BME103:T930 Group 4 l2
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LAB 2 WRITE-UP
Thermal Cycler Engineering
Our re-design is based upon the Open PCR system originally designed by Josh Perfetto and Tito Jankowski.
The image above depicts the original PCR design we used as the basis for our new design, with a few minor highlighted changes. In red, we have addressed the wells, which we intend to add another row too. We would also redesign the well plate and its encasing to allow another row and column of wells. Two tiers of wells could also be another design for an improved well plate. In the blue, we highlighted our interest to change what the machine's external casing was made of, which could easily be a better insulated material. Our final change is addressed by the green, which highlights the internal heating mechanism, which should be made of more conductive material to maximize heating capabilities.
The key two features we decided to address were simple, achievable changes that we thought would improve the system of PCR the most. The first feature we thought was necessary was to add another row of wells to the machine. We all agreed that another row of wells would be a very simple addition to the machine, and it would also maximize the number of reactions we were able to perform per session. Also, we figured that a single row of wells would not be excessive to make the heating process less effective. The function of the wells is simply to hold the samples during the reaction process. However, by adding the wells, we do not improve their function, but it does help us achieve our second major goal of our redesign of the PCR machine. The second things we decided we wanted to improve upon was making the machine "harder, better, faster, stronger." In order to do that, we came up with a few minor changes to help us achieve this goal. We would like to make the temperature changes faster, and this is easily achievable, assuming we know how rapid temperature changes effect DNA. We would also achieve this goal by using the most effective insulating material as possible for the outside of the machine, and the most conductive materials for the inside. Perhaps the greatest change in design we could make would be to find primers and polymerases that can be activated at less extreme temperatures so that there would be no need for extreme heating and cooling.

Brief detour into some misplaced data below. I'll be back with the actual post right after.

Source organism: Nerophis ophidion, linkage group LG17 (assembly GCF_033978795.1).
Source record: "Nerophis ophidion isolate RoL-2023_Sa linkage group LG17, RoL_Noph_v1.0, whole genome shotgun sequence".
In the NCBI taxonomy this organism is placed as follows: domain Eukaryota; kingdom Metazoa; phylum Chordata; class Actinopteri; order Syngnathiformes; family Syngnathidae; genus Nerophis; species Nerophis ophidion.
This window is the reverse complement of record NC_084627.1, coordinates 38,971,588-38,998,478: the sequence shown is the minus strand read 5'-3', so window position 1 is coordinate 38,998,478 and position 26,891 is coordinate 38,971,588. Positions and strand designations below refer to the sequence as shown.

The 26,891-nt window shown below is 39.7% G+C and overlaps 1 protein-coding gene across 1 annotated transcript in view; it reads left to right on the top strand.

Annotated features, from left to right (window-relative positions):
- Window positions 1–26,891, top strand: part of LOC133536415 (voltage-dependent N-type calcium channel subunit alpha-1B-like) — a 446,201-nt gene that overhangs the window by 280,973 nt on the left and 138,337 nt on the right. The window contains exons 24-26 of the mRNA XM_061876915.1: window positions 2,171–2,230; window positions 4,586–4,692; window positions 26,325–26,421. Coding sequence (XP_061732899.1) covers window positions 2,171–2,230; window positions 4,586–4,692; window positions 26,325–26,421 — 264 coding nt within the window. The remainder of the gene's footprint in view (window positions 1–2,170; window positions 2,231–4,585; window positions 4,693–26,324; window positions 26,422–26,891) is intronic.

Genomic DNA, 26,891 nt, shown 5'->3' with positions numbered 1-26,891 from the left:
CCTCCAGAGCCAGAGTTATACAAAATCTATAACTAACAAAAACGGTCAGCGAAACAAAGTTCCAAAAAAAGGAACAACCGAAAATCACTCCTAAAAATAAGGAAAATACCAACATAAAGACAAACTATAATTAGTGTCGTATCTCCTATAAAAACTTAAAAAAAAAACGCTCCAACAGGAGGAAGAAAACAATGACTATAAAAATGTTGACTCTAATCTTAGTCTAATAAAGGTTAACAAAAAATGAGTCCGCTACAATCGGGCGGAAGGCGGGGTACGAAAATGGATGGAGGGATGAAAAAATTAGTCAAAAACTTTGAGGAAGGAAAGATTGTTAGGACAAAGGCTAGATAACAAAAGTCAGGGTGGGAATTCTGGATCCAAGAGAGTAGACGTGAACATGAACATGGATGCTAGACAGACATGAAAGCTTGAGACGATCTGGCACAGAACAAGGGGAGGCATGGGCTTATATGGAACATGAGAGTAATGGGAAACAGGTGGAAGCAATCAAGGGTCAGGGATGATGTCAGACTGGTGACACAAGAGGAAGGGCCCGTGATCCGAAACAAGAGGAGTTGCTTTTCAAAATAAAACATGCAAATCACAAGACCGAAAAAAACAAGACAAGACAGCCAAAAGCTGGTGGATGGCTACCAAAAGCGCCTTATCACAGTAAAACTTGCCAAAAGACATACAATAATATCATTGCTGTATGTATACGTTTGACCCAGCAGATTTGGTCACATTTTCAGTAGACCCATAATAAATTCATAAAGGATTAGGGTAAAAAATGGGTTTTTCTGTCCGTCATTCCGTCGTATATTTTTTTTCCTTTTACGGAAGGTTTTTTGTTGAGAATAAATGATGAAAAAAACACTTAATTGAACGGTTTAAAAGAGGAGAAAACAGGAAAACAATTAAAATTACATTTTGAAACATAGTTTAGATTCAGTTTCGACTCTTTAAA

We also thought to address a few problems with the flourimeter set up. First, we decided that the measurement process needed to be more uniform, so we thought something easy like adding Velcro to the phone stand and flourimeter would help keep everything uniform because distances would always be constant. However, since it is just Velcro, it is just as easily movable and accessible. We also decided to include an ImageJ app for iPhones, Androids, and other smart phones which could be downloaded, included with settings such as no flash and a ten second timer to allow for complete closing of the lid to keep the light out of the image. This app would allow direct uploading to the software used on the computer. With the way technology is moving, this seems to be a very simple but effective way to improve flourimeter measurements.
1. Replace the well plate and well lid.